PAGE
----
Ranking the Rankings: Which Ranking of Management Journals is the Most Credible?

3 07 2017

Journal rankings are extremely important in the management school world, so we business historians ought to give some thought as to the processes by which the different ranking systems are produced. It’s also crucial to see whether the journal rankings produced by different scholarly organizations (the UK’s Association of Business Schools, the Australian Deans’ List, CNRS, etc) are consistent with each other and with those created by for-profit outfits such as the Financial Times.   As I show below, there are some major discrepancies between the positions of journals on these lists. There are also differences in the degree of methodological rigour employed in the development of these lists.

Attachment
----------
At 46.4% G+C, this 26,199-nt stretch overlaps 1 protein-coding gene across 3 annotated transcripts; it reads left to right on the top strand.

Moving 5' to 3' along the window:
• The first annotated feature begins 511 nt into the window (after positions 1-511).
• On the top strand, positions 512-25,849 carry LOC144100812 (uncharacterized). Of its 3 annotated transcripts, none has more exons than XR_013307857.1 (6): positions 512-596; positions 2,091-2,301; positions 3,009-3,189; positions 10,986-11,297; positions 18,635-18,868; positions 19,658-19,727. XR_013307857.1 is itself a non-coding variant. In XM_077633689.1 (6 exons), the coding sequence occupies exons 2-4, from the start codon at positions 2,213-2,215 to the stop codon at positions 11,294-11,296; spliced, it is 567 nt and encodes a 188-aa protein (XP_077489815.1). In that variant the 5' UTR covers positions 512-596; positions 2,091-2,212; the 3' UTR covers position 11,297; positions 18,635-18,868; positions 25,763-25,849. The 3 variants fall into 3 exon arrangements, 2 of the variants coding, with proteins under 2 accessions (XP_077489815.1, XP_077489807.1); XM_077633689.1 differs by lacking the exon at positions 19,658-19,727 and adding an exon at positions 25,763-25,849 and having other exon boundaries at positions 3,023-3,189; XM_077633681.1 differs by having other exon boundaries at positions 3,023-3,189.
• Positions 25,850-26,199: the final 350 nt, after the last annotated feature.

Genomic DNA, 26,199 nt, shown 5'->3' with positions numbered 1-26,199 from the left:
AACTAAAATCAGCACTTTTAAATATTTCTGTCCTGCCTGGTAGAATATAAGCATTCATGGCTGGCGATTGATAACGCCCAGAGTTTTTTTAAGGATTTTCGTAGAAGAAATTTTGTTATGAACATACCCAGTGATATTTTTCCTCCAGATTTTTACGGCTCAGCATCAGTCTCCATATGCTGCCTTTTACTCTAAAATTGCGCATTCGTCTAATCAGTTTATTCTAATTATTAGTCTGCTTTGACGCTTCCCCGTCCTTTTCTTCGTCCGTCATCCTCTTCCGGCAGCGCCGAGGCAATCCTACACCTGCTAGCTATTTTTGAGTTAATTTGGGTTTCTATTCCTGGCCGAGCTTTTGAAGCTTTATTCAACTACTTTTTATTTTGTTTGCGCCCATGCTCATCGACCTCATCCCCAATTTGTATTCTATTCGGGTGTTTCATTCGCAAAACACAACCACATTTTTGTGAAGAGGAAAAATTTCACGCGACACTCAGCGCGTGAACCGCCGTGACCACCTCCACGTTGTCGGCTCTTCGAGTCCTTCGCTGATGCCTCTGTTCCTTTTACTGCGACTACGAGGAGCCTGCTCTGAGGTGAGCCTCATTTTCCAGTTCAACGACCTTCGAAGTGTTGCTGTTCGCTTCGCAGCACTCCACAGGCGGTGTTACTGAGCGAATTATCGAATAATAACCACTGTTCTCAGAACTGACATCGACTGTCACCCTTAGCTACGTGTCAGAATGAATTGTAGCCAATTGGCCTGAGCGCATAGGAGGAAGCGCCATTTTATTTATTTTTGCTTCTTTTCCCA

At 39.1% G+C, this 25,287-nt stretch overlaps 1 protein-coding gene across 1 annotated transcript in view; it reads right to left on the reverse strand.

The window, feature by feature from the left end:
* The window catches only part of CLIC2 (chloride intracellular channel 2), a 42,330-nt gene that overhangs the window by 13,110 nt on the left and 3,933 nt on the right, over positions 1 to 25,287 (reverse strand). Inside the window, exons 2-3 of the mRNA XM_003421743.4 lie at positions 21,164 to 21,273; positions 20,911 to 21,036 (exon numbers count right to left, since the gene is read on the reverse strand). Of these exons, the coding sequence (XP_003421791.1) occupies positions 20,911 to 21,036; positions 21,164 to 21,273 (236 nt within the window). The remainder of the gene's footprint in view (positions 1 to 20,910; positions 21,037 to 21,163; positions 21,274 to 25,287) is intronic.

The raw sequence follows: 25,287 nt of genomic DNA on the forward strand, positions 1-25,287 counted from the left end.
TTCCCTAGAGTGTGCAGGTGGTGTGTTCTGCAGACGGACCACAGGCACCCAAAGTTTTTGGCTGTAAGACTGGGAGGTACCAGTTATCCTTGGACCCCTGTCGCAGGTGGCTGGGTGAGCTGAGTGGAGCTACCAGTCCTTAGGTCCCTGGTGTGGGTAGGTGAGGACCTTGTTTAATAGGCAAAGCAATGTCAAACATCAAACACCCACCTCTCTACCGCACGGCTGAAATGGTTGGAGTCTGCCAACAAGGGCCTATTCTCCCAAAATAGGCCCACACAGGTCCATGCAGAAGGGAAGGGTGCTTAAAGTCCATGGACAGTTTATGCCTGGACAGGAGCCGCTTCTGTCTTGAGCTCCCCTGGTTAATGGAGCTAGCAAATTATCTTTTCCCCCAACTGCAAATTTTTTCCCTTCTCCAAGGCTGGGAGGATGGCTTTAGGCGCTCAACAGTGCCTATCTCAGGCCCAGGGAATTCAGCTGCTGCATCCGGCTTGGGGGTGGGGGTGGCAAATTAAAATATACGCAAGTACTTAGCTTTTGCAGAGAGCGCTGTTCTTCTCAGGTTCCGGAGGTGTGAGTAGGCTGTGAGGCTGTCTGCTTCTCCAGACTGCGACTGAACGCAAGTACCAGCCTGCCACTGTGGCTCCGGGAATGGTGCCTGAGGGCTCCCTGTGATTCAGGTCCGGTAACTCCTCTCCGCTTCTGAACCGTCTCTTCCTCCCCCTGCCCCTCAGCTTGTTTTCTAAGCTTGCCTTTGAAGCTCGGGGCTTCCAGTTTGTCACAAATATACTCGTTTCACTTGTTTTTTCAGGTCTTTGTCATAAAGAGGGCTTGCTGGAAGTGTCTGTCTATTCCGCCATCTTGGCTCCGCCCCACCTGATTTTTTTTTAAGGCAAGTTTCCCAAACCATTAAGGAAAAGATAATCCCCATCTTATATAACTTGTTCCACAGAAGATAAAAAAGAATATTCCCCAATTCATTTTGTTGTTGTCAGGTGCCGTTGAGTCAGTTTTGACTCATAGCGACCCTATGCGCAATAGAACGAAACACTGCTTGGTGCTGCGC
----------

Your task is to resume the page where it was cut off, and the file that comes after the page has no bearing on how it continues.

Sadly, no business history journal was included in the all-important FT50 journal list. As I pointed out when this list was first published, the Financial Times has never revealed the methodology it used to rank these journals. The FT did inadvertently reveal the name of the individual who produced this list, one Laurent Ortmans. We know from LinkedIn that this individual is a graduate of Kingston University and the University of Rennes. We also know from other sources that some of the major management journals lobbied Mr. Ortmans intensively in the period when he was compiling the FT50 list, so perhaps the business history community will need to do so the next time he revises the list. Given its sheer importance to the working lives of academics in the British Isles and elsewhere, it is unfortunate that the FT50-Ortmans list is produced with so little methodological rigour. As far as I can tell, it is whipped up by a single individual who lacks a PhD. Pretty much the only thing I can say in defence of the FT50-Ortmans list is that there are no Japan-based journals on it (yet). Readers of the FT will have noted that ever since Pearson sold the FT to a Japanese company, there has been a surge in the number of articles about Japanese business in its pages. When I first heard of Nikkei’s purchase of the Financial Times, I was concerned that one or two really mediocre English-language journals published by elite Japanese universities might be added to the FT journal list. So far, that has not happened, which  I guess is to the credit of the FT50-Ortmans list. To be clear, there is good research being produced in Japanese universities, but it is typically published in either English-language international journals or in Japanese language journals and not so much English-language management journals edited at Japanese universities.